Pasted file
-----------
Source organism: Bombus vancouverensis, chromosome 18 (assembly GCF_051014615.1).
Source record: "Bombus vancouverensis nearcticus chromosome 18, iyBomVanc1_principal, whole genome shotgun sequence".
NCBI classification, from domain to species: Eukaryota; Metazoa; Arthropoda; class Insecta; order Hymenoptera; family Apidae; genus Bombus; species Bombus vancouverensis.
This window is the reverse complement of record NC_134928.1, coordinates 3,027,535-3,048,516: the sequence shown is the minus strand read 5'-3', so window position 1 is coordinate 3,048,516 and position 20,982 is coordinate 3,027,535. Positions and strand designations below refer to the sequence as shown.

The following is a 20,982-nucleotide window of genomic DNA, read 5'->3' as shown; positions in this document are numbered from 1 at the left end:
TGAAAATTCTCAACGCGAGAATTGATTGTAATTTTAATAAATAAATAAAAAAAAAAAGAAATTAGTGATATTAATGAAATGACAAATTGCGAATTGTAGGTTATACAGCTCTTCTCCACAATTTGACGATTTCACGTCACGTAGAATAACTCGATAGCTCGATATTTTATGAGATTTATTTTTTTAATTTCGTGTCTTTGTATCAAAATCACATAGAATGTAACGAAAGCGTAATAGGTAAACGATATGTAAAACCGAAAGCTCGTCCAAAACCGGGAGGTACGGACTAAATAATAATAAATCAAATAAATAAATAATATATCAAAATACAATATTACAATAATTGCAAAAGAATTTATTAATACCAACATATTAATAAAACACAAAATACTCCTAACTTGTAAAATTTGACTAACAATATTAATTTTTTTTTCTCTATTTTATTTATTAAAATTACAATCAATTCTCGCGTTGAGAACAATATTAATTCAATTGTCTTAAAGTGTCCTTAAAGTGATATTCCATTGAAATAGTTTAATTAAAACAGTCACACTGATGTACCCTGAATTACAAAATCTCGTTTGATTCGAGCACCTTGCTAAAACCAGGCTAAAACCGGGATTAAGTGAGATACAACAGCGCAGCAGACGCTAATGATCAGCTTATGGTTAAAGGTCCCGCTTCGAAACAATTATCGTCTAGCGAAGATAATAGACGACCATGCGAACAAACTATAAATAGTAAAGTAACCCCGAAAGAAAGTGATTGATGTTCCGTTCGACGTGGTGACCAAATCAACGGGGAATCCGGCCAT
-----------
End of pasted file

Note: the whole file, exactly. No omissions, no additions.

Source organism: Bombus vancouverensis, chromosome 18 (assembly GCF_051014615.1).
Source record: "Bombus vancouverensis nearcticus chromosome 18, iyBomVanc1_principal, whole genome shotgun sequence".
NCBI classification, from domain to species: Eukaryota; Metazoa; Arthropoda; class Insecta; order Hymenoptera; family Apidae; genus Bombus; species Bombus vancouverensis.
This window is the reverse complement of record NC_134928.1, coordinates 3,027,535-3,048,516: the sequence shown is the minus strand read 5'-3', so window position 1 is coordinate 3,048,516 and position 20,982 is coordinate 3,027,535. Positions and strand designations below refer to the sequence as shown.

The following is a 20,982-nucleotide window of genomic DNA, read 5'->3' as shown; positions in this document are numbered from 1 at the left end:
TGAAAATTCTCAACGCGAGAATTGATTGTAATTTTAATAAATAAATAAAAAAAAAAAGAAATTAGTGATATTAATGAAATGACAAATTGCGAATTGTAGGTTATACAGCTCTTCTCCACAATTTGACGATTTCACGTCACGTAGAATAACTCGATAGCTCGATATTTTATGAGATTTATTTTTTTAATTTCGTGTCTTTGTATCAAAATCACATAGAATGTAACGAAAGCGTAATAGGTAAACGATATGTAAAACCGAAAGCTCGTCCAAAACCGGGAGGTACGGACTAAATAATAATAAATCAAATAAATAAATAATATATCAAAATACAATATTACAATAATTGCAAAAGAATTTATTAATACCAACATATTAATAAAACACAAAATACTCCTAACTTGTAAAATTTGACTAACAATATTAATTTTTTTTTCTCTATTTTATTTATTAAAATTACAATCAATTCTCGCGTTGAGAACAATATTAATTCAATTGTCTTAAAGTGTCCTTAAAGTGATATTCCATTGAAATAGTTTAATTAAAACAGTCACACTGATGTACCCTGAATTACAAAATCTCGTTTGATTCGAGCACCTTGCTAAAACCAGGCTAAAACCGGGATTAAGTGAGATACAACAGCGCAGCAGACGCTAATGATCAGCTTATGGTTAAAGGTCCCGCTTCGAAACAATTATCGTCTAGCGAAGATAATAGACGACCATGCGAACAAACTATAAATAGTAAAGTAACCCCGAAAGAAAGTGATTGATGTTCCGTTCGACGTGGTGACCAAATCAACGGGGAATCCGGCCAT